This week’s 8-page report of top-performing ETFs and analysis of ALL Select Sector Components has been uploaded to your premium site and is available in the “ETF Reports” section.

    Also, the Blue Chip report of eligible Dow 30 stocks for the May contracts has been added to the member site on the right side of the page.

    NOT A PREMIUM MEMBER? Check out this link:

    https://www.thebluecollarinvestor.com/membership.shtml

    Alan and the BCI team

  15. Larry April 15, 2020 2:57 am #

    Dear Alan:

    I just became a premium subscriber and look forward to learning a lot from you! I’ve gone through all the Beginner’s Corner videos and some other material. I’ve been writing covered calls or a few years, but without much of a strategy.

    I have a question about rolling out and up on a current position I have. I would like your opinion on whether it makes sense.

    I purchased 200 shares of NVDA in 2019 at $151/share for a cost basis of $30,200. I wrote my first covered call on it just yesterday; May 8 $275 call, 2 contracts. The premium I received was $2180. I was proud of that, but today the stock went up $14/share to $283.95. I read an article suggesting that the price runup may be related to a short squeeze.

    So, if I do nothing, and the price stays above $275, I will sell 200 shares on May 8 for $55,000. Add the option premium of $2180, and I will have made $26,980, or about an 89% return in roughly 1 year. Not bad.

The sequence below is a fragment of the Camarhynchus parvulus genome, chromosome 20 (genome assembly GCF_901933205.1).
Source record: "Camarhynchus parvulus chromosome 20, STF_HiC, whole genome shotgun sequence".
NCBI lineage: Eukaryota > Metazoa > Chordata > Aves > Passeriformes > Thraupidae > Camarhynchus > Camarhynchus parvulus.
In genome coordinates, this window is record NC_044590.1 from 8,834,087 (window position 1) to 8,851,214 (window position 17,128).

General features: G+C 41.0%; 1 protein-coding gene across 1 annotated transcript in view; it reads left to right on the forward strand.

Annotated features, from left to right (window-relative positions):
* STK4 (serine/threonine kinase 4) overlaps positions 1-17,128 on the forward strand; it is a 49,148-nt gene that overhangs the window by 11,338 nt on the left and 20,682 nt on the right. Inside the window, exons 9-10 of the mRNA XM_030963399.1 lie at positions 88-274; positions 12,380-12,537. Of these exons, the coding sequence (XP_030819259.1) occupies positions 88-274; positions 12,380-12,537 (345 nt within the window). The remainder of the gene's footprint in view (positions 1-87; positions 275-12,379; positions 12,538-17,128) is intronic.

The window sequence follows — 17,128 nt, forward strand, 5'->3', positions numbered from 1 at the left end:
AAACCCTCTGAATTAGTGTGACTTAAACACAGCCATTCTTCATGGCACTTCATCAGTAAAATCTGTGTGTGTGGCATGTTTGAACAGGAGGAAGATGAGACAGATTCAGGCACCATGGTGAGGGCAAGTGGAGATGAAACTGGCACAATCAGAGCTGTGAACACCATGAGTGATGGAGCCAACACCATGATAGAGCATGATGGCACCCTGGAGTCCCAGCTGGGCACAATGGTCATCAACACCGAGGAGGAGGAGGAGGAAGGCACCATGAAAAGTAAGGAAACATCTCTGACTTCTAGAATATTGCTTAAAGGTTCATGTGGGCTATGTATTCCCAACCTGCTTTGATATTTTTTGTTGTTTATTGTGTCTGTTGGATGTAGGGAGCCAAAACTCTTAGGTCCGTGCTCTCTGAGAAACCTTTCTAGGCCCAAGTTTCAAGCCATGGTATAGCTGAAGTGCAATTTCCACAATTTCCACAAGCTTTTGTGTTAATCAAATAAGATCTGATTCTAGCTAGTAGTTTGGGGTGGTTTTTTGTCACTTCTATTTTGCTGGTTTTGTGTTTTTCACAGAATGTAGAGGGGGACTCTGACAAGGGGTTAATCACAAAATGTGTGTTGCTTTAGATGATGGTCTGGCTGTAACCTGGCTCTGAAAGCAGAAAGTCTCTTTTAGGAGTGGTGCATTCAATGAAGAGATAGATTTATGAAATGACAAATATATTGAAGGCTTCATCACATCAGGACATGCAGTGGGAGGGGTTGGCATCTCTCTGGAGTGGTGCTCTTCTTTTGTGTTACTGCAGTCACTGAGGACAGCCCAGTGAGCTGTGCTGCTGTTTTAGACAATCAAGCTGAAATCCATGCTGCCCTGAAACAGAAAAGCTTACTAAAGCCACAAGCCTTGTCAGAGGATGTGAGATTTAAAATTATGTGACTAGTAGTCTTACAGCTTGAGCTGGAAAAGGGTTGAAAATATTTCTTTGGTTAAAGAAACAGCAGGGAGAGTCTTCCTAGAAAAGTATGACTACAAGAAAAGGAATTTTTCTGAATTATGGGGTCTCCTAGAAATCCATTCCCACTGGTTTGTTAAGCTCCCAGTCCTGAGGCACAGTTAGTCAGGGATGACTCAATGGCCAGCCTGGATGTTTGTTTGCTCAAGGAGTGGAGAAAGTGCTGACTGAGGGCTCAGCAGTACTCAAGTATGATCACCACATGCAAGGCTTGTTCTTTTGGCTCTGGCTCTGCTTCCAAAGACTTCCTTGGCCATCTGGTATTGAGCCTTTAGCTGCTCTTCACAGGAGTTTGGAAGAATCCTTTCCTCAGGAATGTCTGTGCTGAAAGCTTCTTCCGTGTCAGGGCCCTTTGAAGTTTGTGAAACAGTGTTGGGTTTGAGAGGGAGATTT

I am considering rolling out and up. At the time I am writing this email, it appears to me that the premium I have to pay to close the option is $4098, and I could write May 8 $295 calls for a premium of $2224 for a loss of $1874, still profiting $306 from the original calls. That would provide upside potential ($295-$275) of $20 per share for 200 shares ($4000).
    This would be my first attempt at a rollout and up, but based on the numbers, it seems to me that the upside potential would make this a good strategy. However, I am a little unsure of myself and would love your opinion. I am also unsure what influence the short squeeze will have on the price; the article said the short squeeze should end this week. Would that suggest prices will drop?

    Sincerely,
    Larry

    • Alan Ellman April 15, 2020 7:18 am #

      Larry,

      You currently have a successful trade. The question is whether executing an exit strategy at this time will benefit our position. I rarely will roll-up in the same contract month (the poor man’s covered call is an exception). Rolling out-and-up (to the next contract month) is one of our important go-to exit strategy opportunities. Use the “What Now” tab of the Ellman Calculator to run the numbers. This strategy is reserved for in-the-money strikes as expiration is approaching. In this case, we are a long way from expiration. Here is a link to an article I published on this strategy:

      https://www.thebluecollarinvestor.com/evaluating-returns-when-rolling-out-and-up/

      When the strike moves deep ITM mid-contract, we have the mid-contract unwind exit strategy to evaluate:

      https://www.thebluecollarinvestor.com/closing-a-covered-call-writing-position-mid-contract-a-real-life-example/

      Since you are a premium member, you have free access to the Elite version of the Ellman Calculator where the “Unwind Now” tab will calculate these MCU returns and cost-to-close.